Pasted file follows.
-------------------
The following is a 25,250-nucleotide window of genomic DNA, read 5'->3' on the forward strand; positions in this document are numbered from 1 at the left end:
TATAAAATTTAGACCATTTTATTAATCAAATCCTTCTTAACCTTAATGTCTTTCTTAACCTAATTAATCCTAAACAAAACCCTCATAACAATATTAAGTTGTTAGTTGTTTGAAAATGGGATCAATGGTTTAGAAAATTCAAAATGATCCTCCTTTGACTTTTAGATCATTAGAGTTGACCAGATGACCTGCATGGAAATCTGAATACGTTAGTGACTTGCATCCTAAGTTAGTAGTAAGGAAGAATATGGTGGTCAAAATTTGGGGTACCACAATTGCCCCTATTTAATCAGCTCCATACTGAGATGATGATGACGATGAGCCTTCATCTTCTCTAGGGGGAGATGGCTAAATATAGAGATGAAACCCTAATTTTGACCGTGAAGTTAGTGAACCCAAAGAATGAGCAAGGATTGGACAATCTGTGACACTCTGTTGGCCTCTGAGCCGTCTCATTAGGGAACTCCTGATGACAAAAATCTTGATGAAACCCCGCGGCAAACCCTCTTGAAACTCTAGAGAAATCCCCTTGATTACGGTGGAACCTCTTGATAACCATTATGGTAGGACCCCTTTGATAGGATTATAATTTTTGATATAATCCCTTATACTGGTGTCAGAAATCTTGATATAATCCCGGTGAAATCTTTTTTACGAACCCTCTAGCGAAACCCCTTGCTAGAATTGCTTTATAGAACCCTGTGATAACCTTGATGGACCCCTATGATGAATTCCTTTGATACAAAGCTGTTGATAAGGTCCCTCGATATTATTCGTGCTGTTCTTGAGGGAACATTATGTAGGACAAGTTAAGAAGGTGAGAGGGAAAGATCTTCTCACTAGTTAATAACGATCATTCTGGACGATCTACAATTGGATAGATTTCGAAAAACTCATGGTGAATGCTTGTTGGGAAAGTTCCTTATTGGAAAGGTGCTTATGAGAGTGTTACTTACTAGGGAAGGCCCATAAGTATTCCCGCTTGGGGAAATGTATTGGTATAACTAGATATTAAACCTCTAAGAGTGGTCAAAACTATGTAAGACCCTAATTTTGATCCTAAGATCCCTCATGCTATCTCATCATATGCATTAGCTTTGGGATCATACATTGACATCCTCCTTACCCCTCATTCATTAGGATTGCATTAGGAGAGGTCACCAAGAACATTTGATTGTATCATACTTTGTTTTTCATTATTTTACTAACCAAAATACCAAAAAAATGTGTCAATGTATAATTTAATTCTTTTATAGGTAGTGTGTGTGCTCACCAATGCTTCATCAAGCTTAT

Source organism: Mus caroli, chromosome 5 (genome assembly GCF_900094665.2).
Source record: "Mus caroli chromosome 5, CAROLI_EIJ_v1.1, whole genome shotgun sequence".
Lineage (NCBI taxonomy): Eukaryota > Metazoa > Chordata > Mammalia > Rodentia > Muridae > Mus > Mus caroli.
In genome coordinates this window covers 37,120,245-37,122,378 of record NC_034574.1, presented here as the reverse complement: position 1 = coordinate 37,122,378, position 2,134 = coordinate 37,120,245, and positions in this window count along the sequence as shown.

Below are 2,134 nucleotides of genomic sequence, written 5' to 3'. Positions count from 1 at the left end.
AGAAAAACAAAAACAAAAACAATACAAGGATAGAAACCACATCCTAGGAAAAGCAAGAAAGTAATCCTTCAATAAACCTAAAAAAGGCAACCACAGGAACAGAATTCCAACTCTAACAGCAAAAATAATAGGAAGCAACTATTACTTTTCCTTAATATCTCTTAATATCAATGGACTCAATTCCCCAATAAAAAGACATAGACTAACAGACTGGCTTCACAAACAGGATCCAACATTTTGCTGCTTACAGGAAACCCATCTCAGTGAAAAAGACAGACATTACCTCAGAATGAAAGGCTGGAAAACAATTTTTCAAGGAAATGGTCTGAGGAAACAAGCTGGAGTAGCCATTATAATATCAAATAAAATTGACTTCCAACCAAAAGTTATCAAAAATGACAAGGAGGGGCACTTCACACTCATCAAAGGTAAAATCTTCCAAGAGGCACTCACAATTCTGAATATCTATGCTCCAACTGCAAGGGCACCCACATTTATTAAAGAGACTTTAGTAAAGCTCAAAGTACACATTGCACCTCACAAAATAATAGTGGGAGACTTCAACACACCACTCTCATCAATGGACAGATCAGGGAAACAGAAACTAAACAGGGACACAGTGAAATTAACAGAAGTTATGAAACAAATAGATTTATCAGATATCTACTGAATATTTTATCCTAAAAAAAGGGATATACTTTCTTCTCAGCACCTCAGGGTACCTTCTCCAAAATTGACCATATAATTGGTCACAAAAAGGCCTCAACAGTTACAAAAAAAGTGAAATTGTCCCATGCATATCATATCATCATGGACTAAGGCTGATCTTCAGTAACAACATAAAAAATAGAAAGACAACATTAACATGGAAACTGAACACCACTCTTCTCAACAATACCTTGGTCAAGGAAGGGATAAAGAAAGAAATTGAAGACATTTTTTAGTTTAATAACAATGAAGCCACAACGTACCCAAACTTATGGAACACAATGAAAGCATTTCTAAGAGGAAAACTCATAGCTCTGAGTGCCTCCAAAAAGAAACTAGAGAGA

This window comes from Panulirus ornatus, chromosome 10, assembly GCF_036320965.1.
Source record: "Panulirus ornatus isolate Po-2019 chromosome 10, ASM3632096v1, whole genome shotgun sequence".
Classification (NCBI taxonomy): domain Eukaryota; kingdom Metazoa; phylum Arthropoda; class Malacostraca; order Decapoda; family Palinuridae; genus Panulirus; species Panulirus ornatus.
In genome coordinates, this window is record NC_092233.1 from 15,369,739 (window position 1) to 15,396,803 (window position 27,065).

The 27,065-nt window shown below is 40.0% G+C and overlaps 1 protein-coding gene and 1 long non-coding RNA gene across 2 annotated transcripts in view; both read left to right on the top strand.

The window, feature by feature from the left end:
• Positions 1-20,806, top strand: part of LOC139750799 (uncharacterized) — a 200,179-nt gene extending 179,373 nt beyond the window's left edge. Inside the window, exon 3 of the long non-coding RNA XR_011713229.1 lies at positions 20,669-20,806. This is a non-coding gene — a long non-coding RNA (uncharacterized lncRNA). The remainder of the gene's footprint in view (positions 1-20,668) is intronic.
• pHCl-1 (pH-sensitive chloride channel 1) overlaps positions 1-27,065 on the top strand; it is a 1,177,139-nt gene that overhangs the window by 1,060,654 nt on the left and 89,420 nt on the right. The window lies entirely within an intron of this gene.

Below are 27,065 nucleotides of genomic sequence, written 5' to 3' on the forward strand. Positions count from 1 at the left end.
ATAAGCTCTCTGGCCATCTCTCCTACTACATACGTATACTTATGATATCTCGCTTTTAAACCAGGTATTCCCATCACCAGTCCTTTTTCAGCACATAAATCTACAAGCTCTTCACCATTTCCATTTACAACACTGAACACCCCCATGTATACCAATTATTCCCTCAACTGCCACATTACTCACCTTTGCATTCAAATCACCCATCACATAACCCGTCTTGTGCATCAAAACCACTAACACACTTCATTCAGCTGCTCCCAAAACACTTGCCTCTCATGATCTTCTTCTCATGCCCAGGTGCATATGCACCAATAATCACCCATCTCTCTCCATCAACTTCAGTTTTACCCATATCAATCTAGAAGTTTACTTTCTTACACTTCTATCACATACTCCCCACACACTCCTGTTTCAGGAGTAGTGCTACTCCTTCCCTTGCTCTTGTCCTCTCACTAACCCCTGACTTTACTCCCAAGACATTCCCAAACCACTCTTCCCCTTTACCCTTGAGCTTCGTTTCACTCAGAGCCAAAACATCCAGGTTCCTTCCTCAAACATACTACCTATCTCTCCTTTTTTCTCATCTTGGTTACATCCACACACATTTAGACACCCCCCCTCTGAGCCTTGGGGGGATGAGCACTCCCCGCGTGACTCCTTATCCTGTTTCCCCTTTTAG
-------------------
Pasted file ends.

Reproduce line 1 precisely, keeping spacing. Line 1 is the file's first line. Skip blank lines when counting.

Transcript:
The following is a 25,250-nucleotide window of genomic DNA, read 5'->3' on the forward strand; positions in this document are numbered from 1 at the left end: